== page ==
Author Archives: Andy Briggs

The consequences of ruling out post-election deals

Back when the election was called, ruling out post-election deals with any other party seemed wise. The Tories were set to win a convincing majority, so we could promise tactical voters there would be no unforeseen consequences of a Lib Dem vote, safe in the knowledge that a hung parliament would not arise. What happened next is well documented; the Conservatives lost their majority and now have to rely on a confidence and supply deal with the DUP in order to remain in government.

This week we have seen the full extent of the DUP’s newfound power, as they hold Theresa May to ransom over her handling of Brexit negotiations. But could that, and perhaps should that, be us? At the very least, the parliamentary arithmetic adds up. Instead of being considered by many as an irrelevance, right now the Liberal Democrats could be the ones causing the government a headache; demanding membership of the single market and customs union, even potentially a referendum on the final deal, in return for our support. The extent to our influence would not be limited to Brexit, but would also include issues such as NHS funding, housing supply and public sector pay. Whilst it could be argued that the Conservatives would never agree to our demands, in truth we can never know, as we refused to even negotiate. Instead we left the Tories with the option of a deal with the DUP, a party so unpalatable that even backbench Tory MPs were horrified at the thought. When they’re not rallying against abortion or same-sex marriage the DUP are pressing for a version of Brexit so extreme that it puts the peace and prosperity of Northern Ireland at risk. It seems hard to argue that a Conservative/Lib Dem deal could have served the country’s interests much worse.

Posted in News | Tagged | 79 Comments

TfL’s Uber decision is no victory for liberalism

The decision taken by Transport for London to revoke Uber’s licence undermines a key theme of Vince Cable’s speech from just a few days ago, a belief in competitive markets. Whilst the company has only operated in the capital for a relatively short time, the benefits it has bought to London’s transport market for both Londoners and tourists alike have been numerous. Uber not only provides a cheaper, more accessible transport solution to its customers, but it has also forced its competitors to innovate, an example being black cabs now accepting card payments, freeing their users from having to carry large amounts of cash. If the Liberal Democrats are to be a proud champion of enterprise, the party should feel no shame in its support for companies such as Uber, which provide choice to consumers in what is otherwise a monopolistic market.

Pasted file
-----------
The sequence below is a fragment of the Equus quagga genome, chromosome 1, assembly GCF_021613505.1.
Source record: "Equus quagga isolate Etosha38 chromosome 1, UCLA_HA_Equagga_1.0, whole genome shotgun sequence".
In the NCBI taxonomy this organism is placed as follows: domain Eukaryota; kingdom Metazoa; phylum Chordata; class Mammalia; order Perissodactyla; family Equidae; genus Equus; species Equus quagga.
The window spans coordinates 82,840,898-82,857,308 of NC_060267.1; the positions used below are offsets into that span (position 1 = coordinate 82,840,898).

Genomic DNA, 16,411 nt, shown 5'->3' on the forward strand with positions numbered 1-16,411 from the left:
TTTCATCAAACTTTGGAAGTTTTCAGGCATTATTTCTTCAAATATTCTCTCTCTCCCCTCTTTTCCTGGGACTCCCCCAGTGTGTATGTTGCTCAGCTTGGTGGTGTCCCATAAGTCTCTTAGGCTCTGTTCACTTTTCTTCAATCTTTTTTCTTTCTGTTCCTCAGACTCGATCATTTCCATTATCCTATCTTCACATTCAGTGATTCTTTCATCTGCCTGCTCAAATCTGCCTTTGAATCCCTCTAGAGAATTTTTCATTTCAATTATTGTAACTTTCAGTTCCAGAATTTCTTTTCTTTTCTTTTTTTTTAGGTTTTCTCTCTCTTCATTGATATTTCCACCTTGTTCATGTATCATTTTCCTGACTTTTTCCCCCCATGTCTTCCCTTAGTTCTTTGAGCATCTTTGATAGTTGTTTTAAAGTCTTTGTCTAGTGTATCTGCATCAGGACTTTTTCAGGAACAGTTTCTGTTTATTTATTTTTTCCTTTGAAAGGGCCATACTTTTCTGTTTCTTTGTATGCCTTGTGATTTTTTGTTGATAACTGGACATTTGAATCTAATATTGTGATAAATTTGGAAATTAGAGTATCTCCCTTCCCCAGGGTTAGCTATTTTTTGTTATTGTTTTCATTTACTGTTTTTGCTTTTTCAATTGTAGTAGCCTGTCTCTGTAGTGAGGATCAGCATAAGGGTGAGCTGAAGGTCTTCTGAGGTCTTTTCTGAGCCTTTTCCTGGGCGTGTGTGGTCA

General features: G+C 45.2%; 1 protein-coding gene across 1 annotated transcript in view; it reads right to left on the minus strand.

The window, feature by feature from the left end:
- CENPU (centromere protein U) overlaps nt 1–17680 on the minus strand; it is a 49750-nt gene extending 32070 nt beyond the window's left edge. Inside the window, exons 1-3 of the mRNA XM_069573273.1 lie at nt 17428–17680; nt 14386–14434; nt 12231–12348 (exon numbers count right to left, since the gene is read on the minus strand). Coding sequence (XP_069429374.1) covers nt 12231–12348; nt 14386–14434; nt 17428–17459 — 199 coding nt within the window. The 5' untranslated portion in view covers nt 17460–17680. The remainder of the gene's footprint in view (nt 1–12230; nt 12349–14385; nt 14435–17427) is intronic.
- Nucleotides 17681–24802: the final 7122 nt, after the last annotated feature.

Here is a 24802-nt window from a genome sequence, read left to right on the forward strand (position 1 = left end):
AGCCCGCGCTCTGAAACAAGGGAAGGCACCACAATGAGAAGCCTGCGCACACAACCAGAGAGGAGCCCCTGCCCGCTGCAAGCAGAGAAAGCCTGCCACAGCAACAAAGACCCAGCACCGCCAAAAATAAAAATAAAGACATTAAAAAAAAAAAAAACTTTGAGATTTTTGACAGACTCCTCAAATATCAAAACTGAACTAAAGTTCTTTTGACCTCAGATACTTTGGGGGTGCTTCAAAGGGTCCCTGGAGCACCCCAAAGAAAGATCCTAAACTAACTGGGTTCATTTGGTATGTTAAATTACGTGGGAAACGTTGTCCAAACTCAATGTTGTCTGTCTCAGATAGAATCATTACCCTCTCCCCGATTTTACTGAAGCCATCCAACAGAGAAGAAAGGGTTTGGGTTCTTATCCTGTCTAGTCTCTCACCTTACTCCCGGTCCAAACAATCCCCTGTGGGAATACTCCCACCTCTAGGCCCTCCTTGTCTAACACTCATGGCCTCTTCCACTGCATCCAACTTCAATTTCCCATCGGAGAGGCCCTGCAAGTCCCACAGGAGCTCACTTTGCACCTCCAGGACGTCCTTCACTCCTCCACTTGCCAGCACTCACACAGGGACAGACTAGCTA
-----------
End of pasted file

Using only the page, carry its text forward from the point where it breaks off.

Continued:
Posted in News | Tagged , , and | 55 Comments
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Recent Comments

  • User AvatarSean Hyland 18th Dec - 1:22am
    Never been a fan of Farage. Guessing that he will, as he has always done, be certain to look after number 1 - himself.
  • User AvatarSean Hyland 18th Dec - 1:17am
    Peter Watson the article makes the same point about cherry picking polls whatever side of the debate you are on and the need to look...
  • User AvatarRoland 18th Dec - 1:04am
    @Sheila Gee - "Farage has served this country very well, and deserves his pension and retirement." Firstly, Farage and UKIP have not served this country...
  • User AvatarMartin 18th Dec - 12:41am
    Matt: What was leaves vision for the UK outside the EU? Do tell, because if it ever existed, it seems to have been completely forgotten....
  • User AvatarMichael BG 18th Dec - 12:33am
    @ Joe Bourke I don’t understand why you object to exempting those owner occupiers who have an income lower than the poverty level. I hate...
  • User AvatarMalcolm Todd 18th Dec - 12:17am
    Should be "notice to *quit*", obviously.